NEW YORK (CNNMoney.com) -- The National Highway Traffic Safety Administration announced Thursday it is opening a formal investigation into problems with the braking system of Toyota's Prius hybrid.
Toyota has yet to announce a recall of the Prius, it's fourth-best selling vehicle model in the United States and the best-selling model in Japan. But it has admitted to a software glitch that is causing problems with its braking. It said it is looking further at the best way to repair the problem.
The investigation involves only 2010 model year Prius hybrids, which went on sale in the middle of last year. There are only 37,000 of those vehicles on the road, according to the agency.
The Prius, which is built in Japan, is not one of the eight models that was affected by two recalls recently to fix problems with sticking gas pedals. All of those models were built at North American plants.
NHTSA said its Office of Defects Investigation has received 124 reports from consumers about problems with the Prius brakes, including four reports that involved crashes and two which resulted in injuries. No fatalities have been reported. Investigators have spoken with consumers and conducted preliminary field work.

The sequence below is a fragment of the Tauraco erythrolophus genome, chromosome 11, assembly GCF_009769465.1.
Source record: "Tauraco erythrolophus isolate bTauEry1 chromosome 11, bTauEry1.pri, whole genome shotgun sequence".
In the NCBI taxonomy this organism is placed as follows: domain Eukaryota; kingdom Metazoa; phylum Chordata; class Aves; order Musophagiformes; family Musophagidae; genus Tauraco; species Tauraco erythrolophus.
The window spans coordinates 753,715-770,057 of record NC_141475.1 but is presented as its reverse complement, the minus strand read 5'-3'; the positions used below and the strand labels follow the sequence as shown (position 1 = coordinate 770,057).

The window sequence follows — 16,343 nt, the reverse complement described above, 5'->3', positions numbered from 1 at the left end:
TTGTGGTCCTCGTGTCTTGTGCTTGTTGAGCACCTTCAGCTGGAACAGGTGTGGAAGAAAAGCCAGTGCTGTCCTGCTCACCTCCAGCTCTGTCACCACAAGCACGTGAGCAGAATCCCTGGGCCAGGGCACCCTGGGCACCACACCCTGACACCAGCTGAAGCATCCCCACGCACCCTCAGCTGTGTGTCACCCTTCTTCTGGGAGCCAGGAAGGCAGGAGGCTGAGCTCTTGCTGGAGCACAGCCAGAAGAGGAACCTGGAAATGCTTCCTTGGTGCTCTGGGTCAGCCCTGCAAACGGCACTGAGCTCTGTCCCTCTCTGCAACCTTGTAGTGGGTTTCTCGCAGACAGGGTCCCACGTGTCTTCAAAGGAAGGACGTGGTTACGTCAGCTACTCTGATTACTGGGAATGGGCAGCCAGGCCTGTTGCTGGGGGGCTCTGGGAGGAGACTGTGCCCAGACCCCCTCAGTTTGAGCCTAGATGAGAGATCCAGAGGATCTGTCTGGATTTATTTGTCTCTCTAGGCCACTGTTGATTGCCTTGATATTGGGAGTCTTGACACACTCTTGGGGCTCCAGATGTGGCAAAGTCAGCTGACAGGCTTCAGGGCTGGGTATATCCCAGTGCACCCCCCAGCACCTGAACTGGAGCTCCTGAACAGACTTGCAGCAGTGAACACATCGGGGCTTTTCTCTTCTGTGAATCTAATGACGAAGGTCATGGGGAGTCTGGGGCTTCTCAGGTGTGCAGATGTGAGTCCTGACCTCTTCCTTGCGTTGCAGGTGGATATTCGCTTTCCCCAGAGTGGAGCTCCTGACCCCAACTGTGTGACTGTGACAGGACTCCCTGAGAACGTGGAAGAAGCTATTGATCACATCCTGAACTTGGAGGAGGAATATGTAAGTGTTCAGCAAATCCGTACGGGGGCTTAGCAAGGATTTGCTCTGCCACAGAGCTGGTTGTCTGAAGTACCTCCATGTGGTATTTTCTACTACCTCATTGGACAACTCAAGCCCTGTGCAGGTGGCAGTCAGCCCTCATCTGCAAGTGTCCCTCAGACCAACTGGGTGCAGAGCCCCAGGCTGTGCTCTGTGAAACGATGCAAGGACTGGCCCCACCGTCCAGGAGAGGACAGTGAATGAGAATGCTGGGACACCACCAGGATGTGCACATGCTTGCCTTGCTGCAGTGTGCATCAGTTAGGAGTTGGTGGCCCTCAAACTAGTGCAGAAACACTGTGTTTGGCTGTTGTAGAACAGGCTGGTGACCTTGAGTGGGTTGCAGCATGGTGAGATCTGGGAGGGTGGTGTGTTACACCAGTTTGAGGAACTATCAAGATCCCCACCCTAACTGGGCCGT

Late Wednesday, U.S. Transportation Secretary Ray LaHood spoke with Toyota (TM) president, Akio Toyoda, who reassured him that Toyota takes U.S. safety concerns seriously and puts safety at the top of the company's priorities, according to NHTSA's statement.
Toyota had only limited comment on the probe.
"We have heard about NHTSA's intention to begin an investigation. Toyota will cooperate fully with NHTSA's investigation," the company said in a statement.
Even if the solution ends up being a relatively simple and inexpensive software adjustment, the Prius braking problems come at a bad time for Toyota, which has seen its prized reputation for quality and safety badly damaged by the recalls and the news attention given to them.
The company has estimated that the problem with the gas pedals will cost it about 100,000 sales this year, and $2 billion in repair costs and lost revenue.
Other experts say the problem could be more long-lasting if consumers who once trusted the Toyota brand decide to shop elsewhere.
Toyota said Thursday that the Prius problem is a "disconnect" in the vehicle's complex anti-lock brake system that causes less than a one-second lag before the brakes start to work. At 60 mph, though, a vehicle will have traveled nearly another 90 feet before the brakes begin to take hold.
The company also said it changed the braking system software in January for vehicles built since then. But it has yet to determine how to fix the brakes of vehicles already on the road.
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